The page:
Embracing Off Days

I chose this picture because it spoke to me.

I felt stuck in a brain fog all day.

I wanted to be productive but I was unfocused and I just gave up.

Sometimes breathing, eating, being me is all I can do.

There are thousands of topics that I could touch upon but my heart is not in it.

So here’s to embracing my off days.


I wonder what is the best thing to do when it happens. Should we muster up all our courage to do sub par work or just give up and start up again tomorrow?

There’s a fine line between acknowledging and embracing our feelings and being led by them.

I accept that not all days can be as productive as I want them to be but doing nothing because I feel off seems like selling myself short.

Pushing ourselves beyond temporary feelings is bound to produce more results.

What we do when we don’t think we can do anything is something nonetheless.

There’s a strong wave of “let’s cut ourselves some slack” defenders.

Proponents of self-love and self-care are all about embracing off days.

I tend to fall in their camp but I don’t know if it’s always right.

I want to believe there’s some value in what I say even in my off days.

Not writing anything because I’m feeling unfocused, boring, not myself and all those ultimately subjective feelings is akin to telling myself my thoughts are not worth anything today based on an nonfactual attribution.

Where is the self-love?

What do you do when you have a off-day?

I’d love to read your insights in the comments.

Thank you for reading if you’ve made it this far!

*Photo Credit: Trevor Leyenhorst flickr Creative Commons 2.0

Openness and Vulnerability

I take the same bus everyday. I pass by the same houses and street corners.

Seasons change and make the experience different.

In winter the windows get dirty and grey, there’s not much to see. Spring and summer are more interesting.

When fresh air can enter through the open windows, we get a plethora of sounds that is otherwise inaudible.

Street chatter, cars passing by, honking and music. There’s this man on the corner of the busiest street that plays the violin everyday during the warmest months. He always stands barefoot on the sidewalk.

I realized today that I missed him.

I would be sad if he wasn’t there next spring.

As a city dweller, I’m lucky.

I get to hear all sorts of music everyday.

There’s the nice older gentlemen with his guitar on the metro around 5pm. He plays Beatles songs and Christmas melodies these days.

There’s the young guy with his flute in the underground tunnel downtown.

Sometimes I wonder why they show up day in and day out.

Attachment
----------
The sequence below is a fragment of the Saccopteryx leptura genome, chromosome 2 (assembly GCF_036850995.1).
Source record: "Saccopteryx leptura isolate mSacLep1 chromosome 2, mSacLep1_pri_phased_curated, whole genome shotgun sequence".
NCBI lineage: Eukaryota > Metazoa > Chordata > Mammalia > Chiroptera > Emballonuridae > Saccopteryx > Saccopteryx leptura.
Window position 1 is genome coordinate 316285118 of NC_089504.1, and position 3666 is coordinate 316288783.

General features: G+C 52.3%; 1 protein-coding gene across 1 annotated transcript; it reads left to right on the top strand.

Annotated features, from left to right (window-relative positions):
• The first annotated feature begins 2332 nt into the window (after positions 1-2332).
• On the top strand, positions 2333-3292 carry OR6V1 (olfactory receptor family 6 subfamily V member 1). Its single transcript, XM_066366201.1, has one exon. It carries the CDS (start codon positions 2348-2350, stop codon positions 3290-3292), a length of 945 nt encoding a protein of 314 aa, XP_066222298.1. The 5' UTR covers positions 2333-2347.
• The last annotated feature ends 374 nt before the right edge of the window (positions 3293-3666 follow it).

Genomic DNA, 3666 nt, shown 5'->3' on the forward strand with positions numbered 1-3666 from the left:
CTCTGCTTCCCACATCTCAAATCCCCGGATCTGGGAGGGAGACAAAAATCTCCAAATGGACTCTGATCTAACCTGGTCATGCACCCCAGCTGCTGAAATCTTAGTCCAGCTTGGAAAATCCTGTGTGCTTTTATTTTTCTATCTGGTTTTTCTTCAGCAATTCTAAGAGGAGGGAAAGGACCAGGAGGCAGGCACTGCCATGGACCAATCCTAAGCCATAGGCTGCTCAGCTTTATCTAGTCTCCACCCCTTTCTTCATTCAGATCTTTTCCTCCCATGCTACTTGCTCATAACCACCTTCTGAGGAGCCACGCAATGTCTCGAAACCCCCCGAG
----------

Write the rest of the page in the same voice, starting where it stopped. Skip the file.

People pay little attention to them. A handful of change, a couple of smiles and nods is all they do it for.

The kids often ask me if the musicians are poor. Why do people play in the metro?

I always tell them that audiences are hard to come by. Artists don’t want to stay home and play for themselves.

An artist creates an experience that is meant for an audience.

Without a public, readers, listeners, eyes to contemplate, our work is meaningless.

It is impossible to be an artist without a willingness to be open and vulnerable. Every piece, every performance in its very existence says to the recipient “I made this for you”, “I’m creating this experience, this present moment, for you”.

In extending this gift to others, the artist is making a statement of his willingness to reach people no matter who they are, where they are in time and in life.

It’s putting a hand out into the world and telling everyone “I am here if you need me. I am here even if you don’t know you do yet”.

I think back to the sweet sounds of violin carried by last summer’s breeze and I say thank you for providing me with something I didn’t know I needed.

Even if he’s not there on the corner next spring, I can say that the notes he played still haunt the space.

Their echo resonates in me every time I pass by, reminding me how important it is to be open and vulnerable.

Just like him.

An artist, standing barefoot, among the crowd of passersby.

*Photo Credit: Kunal Shah flickr Creative Commons 2.0

Believing In Magic

This is the best time of the year. The only point in time where we make it our duty to encourage children to suspend their disbelief.

While it’s true that most kids have an imaginary friend and like to partake in pretend play, they are a lot more rational than we give them credit for.

When in doubt or uncertainty, they turn to the person who they know to be the most knowledgeable and critical about the world. Grown-ups.